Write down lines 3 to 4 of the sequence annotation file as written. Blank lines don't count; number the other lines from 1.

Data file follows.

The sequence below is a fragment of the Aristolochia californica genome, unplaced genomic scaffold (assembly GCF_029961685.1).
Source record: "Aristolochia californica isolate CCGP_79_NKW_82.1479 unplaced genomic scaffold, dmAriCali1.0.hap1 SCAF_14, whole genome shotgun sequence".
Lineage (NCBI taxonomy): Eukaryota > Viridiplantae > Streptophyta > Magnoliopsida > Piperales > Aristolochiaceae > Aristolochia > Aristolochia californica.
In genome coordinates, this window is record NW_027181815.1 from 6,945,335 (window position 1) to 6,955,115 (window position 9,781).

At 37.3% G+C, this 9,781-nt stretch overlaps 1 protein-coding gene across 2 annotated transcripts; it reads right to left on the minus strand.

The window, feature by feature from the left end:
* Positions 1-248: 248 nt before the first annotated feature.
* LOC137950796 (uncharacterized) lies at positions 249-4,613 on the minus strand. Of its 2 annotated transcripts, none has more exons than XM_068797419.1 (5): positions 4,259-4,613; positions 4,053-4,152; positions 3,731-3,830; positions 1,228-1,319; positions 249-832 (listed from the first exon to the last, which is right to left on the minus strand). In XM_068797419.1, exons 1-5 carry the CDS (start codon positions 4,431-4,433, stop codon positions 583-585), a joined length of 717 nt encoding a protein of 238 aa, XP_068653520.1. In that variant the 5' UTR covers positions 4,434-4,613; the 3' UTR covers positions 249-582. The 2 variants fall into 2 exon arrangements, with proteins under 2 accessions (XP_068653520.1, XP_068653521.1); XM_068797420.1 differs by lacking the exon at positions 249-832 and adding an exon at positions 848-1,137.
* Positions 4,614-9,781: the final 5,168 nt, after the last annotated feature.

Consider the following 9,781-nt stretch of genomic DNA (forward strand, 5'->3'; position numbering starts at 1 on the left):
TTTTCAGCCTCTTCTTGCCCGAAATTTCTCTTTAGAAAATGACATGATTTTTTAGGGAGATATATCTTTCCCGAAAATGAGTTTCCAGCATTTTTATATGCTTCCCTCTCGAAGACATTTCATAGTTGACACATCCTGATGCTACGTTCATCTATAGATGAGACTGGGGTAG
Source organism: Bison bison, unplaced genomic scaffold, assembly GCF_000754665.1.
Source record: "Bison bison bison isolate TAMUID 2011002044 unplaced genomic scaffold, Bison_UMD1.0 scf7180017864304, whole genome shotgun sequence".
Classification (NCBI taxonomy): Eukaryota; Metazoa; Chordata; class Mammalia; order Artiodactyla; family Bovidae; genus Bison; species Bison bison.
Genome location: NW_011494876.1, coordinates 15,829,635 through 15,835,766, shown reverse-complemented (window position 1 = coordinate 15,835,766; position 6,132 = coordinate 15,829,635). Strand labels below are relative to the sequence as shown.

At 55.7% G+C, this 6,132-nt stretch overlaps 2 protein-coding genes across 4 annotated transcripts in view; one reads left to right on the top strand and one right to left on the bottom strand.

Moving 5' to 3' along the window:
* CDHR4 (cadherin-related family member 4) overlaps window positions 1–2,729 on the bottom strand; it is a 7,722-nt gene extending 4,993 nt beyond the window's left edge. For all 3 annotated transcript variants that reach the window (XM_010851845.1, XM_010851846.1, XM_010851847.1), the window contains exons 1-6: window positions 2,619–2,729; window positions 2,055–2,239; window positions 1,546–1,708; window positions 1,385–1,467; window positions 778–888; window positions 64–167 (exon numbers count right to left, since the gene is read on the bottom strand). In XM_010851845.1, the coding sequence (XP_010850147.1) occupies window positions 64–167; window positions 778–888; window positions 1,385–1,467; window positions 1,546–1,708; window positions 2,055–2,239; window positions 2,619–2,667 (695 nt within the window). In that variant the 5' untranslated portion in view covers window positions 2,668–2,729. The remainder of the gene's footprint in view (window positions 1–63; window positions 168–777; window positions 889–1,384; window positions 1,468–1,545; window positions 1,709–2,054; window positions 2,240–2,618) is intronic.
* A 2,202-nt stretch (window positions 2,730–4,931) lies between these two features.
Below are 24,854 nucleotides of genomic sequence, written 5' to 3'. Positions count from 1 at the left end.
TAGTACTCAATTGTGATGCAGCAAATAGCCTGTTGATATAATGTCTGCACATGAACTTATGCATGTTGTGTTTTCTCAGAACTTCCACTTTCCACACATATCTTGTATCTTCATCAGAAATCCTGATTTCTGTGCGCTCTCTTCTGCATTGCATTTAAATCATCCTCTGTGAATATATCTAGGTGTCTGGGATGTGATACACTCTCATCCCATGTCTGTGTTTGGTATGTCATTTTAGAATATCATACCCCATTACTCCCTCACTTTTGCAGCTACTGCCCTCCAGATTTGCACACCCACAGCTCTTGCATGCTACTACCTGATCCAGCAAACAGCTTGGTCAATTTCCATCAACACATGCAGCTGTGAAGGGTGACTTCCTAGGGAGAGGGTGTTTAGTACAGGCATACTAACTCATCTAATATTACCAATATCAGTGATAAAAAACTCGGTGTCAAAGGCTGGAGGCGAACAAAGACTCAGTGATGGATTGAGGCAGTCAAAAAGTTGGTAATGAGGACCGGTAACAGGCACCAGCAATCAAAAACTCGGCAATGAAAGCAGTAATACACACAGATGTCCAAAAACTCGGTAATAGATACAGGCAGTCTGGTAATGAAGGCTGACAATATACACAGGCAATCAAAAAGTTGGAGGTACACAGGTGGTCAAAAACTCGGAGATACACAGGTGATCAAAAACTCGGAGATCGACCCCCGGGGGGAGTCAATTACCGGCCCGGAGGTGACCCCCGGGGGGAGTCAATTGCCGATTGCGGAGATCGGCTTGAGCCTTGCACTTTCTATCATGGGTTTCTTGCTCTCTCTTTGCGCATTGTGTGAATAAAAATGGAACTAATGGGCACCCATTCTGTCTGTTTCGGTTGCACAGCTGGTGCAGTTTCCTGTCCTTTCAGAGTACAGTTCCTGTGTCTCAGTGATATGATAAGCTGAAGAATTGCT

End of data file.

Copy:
Lineage (NCBI taxonomy): Eukaryota > Viridiplantae > Streptophyta > Magnoliopsida > Piperales > Aristolochiaceae > Aristolochia > Aristolochia californica.
In genome coordinates, this window is record NW_027181815.1 from 6,945,335 (window position 1) to 6,955,115 (window position 9,781).